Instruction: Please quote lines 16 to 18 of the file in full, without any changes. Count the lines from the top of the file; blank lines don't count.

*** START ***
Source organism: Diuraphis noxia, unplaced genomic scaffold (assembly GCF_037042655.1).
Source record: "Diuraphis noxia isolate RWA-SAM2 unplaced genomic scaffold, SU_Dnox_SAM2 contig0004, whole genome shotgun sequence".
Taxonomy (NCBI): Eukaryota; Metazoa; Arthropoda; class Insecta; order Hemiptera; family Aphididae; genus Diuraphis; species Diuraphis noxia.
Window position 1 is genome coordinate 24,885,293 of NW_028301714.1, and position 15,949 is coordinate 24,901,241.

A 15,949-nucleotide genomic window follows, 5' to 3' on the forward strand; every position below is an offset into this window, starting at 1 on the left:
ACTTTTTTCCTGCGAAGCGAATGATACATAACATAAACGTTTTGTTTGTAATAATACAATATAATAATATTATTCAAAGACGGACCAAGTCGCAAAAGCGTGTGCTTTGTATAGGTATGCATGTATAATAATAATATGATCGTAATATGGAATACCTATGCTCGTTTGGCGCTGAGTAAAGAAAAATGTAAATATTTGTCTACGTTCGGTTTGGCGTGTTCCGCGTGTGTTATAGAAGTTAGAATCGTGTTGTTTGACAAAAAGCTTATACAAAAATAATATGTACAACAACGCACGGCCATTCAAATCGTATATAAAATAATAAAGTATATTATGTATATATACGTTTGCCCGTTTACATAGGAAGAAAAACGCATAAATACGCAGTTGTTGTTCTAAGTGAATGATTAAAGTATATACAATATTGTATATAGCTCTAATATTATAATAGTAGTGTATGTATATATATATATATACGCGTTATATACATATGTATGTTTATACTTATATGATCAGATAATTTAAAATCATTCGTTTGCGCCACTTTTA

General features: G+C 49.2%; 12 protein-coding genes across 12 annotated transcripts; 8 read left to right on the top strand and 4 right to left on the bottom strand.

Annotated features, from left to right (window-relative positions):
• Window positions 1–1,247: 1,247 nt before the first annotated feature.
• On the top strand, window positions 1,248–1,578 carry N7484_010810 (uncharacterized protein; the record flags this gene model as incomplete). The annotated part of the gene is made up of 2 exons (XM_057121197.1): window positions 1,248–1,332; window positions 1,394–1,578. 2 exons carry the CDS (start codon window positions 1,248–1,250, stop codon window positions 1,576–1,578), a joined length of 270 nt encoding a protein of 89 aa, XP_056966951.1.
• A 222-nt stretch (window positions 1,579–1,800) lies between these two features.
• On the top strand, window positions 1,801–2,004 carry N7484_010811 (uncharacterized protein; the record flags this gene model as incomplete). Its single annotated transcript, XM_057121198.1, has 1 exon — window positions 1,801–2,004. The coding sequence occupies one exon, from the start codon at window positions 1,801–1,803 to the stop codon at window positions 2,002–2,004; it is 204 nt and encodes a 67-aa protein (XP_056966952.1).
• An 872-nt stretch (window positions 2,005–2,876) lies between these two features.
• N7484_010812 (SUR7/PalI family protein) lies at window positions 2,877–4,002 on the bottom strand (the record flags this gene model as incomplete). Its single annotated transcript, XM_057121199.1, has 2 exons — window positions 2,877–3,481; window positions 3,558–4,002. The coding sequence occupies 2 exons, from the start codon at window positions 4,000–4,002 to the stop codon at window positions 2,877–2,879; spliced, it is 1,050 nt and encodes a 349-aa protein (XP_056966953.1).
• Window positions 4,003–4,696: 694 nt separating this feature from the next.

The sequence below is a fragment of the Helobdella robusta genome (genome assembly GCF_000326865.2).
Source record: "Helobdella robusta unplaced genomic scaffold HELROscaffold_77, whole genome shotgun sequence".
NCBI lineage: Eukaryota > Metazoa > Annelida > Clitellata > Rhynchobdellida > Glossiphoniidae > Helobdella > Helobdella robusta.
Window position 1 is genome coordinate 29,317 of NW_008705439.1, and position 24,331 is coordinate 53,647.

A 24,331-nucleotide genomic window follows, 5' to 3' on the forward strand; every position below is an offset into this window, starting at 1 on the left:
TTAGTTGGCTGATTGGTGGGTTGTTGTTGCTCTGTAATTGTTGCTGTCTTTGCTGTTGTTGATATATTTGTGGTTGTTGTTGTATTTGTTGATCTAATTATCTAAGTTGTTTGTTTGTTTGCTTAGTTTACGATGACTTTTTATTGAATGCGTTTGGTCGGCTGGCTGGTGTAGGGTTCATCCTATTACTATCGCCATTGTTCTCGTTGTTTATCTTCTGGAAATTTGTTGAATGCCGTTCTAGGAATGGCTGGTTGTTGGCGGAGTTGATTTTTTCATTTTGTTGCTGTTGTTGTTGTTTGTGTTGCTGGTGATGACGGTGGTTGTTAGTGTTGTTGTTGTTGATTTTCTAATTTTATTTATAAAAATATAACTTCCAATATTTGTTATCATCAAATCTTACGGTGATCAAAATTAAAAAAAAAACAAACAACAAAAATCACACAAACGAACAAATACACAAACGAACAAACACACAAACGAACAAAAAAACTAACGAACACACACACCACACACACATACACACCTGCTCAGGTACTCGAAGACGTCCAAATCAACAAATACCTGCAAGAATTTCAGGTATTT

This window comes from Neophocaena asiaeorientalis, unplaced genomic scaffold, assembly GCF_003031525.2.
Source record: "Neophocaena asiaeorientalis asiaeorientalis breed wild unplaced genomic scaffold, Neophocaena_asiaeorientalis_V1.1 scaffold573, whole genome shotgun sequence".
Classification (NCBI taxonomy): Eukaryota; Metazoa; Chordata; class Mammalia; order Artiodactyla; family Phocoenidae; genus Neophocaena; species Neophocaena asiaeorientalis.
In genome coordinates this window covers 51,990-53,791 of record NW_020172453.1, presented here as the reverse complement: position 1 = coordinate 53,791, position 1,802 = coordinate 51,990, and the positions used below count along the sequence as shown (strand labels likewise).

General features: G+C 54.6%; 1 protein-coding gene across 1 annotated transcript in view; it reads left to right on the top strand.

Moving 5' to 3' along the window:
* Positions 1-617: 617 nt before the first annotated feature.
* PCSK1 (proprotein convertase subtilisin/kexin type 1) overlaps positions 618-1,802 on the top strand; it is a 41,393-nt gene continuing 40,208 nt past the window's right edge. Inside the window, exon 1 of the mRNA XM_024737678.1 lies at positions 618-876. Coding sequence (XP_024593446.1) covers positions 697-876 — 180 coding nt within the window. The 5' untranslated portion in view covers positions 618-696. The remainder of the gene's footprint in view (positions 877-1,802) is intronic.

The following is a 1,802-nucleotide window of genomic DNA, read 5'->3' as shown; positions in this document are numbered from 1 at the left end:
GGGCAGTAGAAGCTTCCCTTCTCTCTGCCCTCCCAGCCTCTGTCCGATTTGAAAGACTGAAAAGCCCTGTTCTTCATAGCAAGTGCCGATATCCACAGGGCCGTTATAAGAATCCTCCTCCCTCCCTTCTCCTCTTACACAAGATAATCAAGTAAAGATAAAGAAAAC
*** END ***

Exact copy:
The sequence below is a fragment of the Helobdella robusta genome (genome assembly GCF_000326865.2).
Source record: "Helobdella robusta unplaced genomic scaffold HELROscaffold_77, whole genome shotgun sequence".
NCBI lineage: Eukaryota > Metazoa > Annelida > Clitellata > Rhynchobdellida > Glossiphoniidae > Helobdella > Helobdella robusta.